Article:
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I am a C++ ( Qt ) developer and know JS a bit. I am not able to understand a part of below code. Can you please help me with this?

function augment(withFn) {
    var name, fn;
    for (name in window) {
        fn = window[name];

        if (typeof fn === 'function') {
    // **Not able to understand below code.**
            window[name] = (function(name, fn) {
                var args = arguments;
                return function() {
                    withFn.apply(this, args);
                    fn.apply(this, arguments);

                }
            })(name, fn);
    // **In above code I understood everything else except this last line. 
    // Why whole function is in circular bracket? Why it ends with (name, fn);
    // What is the meaning of this?
        }
    }
}

augment(function(name, fn) {
    console.log("calling " + name);
});
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marked as duplicate by Quentin, Peter O., Appleman1234, chopper, Felix Mar 24 '14 at 6:13

This question has been asked before and already has an answer. If those answers do not fully address your question, please ask a new question.

    
@Quentin: actually it's not only about the syntax, but also about why it's used there –  zerkms Oct 6 '12 at 9:24
    
+1 to All, @zerkms 's examples are really good. –  SunnyShah Oct 6 '12 at 9:49

5 Answers 5

up vote 1 down vote accepted

The self executed anonymous function is a common way to solve an issue with closures in a loops.

So it's practically an anonymous function that is declared and executed immediately with passed parameters.

Actually name parameter is useless there, since it's not used, but if you didn't do the trick - then only the last fn parameter would be passed as a reference.

The demonstration of the issue: http://jsfiddle.net/zerkms/nfjtn/

The solution (using the self-executing anonymous function): http://jsfiddle.net/zerkms/nfjtn/1/

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One question, what about efficiency? Wouldn't it be faster to define a function variable once and just apply it in each loop? –  SJuan76 Oct 6 '12 at 9:22
    
I'm sure it would be faster, yes –  zerkms Oct 6 '12 at 9:23
    
@zerkms, Thanks a lot for answer with examples. If possible, Please provide me your prefered link to learn these kind of JS concepts. –  SunnyShah Oct 6 '12 at 9:48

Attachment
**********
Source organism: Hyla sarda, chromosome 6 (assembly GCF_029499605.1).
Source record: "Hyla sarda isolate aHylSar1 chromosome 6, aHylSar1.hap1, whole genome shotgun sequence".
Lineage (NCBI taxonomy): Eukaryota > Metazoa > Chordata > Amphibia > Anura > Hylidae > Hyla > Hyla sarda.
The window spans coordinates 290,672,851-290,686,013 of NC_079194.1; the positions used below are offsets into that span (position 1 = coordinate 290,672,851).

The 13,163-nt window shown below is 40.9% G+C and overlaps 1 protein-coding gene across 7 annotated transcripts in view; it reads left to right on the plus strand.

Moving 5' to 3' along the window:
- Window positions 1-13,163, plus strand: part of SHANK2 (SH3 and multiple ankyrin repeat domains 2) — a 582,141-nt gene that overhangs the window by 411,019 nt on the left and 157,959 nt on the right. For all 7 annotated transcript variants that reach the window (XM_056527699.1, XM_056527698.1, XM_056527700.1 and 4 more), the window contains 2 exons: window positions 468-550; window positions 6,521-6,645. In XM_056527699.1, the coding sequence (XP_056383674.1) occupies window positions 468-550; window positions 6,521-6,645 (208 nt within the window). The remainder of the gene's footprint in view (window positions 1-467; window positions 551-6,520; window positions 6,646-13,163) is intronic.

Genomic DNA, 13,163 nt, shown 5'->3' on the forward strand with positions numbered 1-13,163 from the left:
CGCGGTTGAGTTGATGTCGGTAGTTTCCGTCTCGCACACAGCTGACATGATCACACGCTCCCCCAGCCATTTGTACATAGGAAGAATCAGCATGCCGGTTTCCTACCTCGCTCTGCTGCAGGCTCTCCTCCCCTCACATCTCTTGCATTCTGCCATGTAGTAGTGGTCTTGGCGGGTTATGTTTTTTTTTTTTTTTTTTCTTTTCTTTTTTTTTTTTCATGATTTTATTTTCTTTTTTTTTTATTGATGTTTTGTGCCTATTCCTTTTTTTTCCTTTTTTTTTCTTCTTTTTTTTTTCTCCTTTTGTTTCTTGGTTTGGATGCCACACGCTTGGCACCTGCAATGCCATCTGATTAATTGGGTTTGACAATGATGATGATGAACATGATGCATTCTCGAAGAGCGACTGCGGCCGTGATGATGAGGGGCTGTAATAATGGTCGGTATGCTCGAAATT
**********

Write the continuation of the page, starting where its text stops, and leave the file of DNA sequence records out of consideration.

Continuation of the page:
@SunnyShah: actually I don't know any particular. Once while ago I experienced the issue - I've googled a bit about, that is. –  zerkms Oct 6 '12 at 10:04

The expression in parentheses (what you call "circular brackets") is an anonymous function. (name, fn) at the end of it means that the function should be called with those arguments, and the return value is assigned to window[name]. It's approximately equivalent to:

tempfn = function(name, fn) { /* body */ };
window[name] = tempfn(name, fn);
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Usually in C you would have the definition (and maybe declaration)

int anon(string name, void* function) {
}

and the call to the function

anon(name, function);

The part inside the circular brackets is the declaration of an anonymous function; which is immediately called with the (name, fn) parameters.

Think of it as (NOTE: may JS is a little rusty so some syntax error is possible)

 var fn2 = (function(name, fn) {
    var args = arguments;
    return function() {
      withFn.apply(this, args);
      fn.apply(this, arguments);
   });

And, in the loop

 window[name] = fn2.apply(name, fn);         
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The problem you are trying to circumvent here is referencing name and fn in your loop afterwards. If you just did window[name] = function () { alert(name); } all your assigned functions would always use the value that name was last set to, not what it was when that particular function was defined in your loop. To get around this you create a function that is called immediately with the correct values and that way protects them in a new closure. You can read more about it in this SO-question: Javascript closure inside loops - simple practical example

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Well, first of all:

(function f(param) { alert(param); })("Hello world"); defines the function and immediately executes it.

function f(param) { alert("This: = " + this + ". Param=" + param); }
f.apply(window, "Hello world");

Calls the function f in the context of window (that is the function 'thinks' it belongs to the window object) with params params

function(param) return a reference to an anonymous function. That is:

var f = function(param) {...}; f("Hello world"); is similar to:

(function(param){...})("Hello world");
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